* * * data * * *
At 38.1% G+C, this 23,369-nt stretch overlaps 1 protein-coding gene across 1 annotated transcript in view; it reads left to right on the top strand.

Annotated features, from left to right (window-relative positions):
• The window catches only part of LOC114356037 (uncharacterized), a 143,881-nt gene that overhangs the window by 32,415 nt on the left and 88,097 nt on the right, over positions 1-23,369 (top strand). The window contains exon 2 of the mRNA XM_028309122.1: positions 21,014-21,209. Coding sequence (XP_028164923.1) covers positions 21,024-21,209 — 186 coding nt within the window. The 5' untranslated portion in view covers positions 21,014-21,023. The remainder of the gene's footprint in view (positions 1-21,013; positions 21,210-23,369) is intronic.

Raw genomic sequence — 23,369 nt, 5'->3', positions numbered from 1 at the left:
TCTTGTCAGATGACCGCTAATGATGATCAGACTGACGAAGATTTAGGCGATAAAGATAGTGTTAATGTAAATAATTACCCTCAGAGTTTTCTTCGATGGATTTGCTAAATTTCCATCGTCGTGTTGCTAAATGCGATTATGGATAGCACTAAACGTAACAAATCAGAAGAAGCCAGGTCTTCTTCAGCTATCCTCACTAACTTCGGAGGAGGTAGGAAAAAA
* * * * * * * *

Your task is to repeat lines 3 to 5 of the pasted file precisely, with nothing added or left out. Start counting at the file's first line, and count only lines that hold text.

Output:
• The window catches only part of LOC114356037 (uncharacterized), a 143,881-nt gene that overhangs the window by 32,415 nt on the left and 88,097 nt on the right, over positions 1-23,369 (top strand). The window contains exon 2 of the mRNA XM_028309122.1: positions 21,014-21,209. Coding sequence (XP_028164923.1) covers positions 21,024-21,209 — 186 coding nt within the window. The 5' untranslated portion in view covers positions 21,014-21,023. The remainder of the gene's footprint in view (positions 1-21,013; positions 21,210-23,369) is intronic.

Raw genomic sequence — 23,369 nt, 5'->3', positions numbered from 1 at the left:
TCTTGTCAGATGACCGCTAATGATGATCAGACTGACGAAGATTTAGGCGATAAAGATAGTGTTAATGTAAATAATTACCCTCAGAGTTTTCTTCGATGGATTTGCTAAATTTCCATCGTCGTGTTGCTAAATGCGATTATGGATAGCACTAAACGTAACAAATCAGAAGAAGCCAGGTCTTCTTCAGCTATCCTCACTAACTTCGGAGGAGGTAGGAAAAAA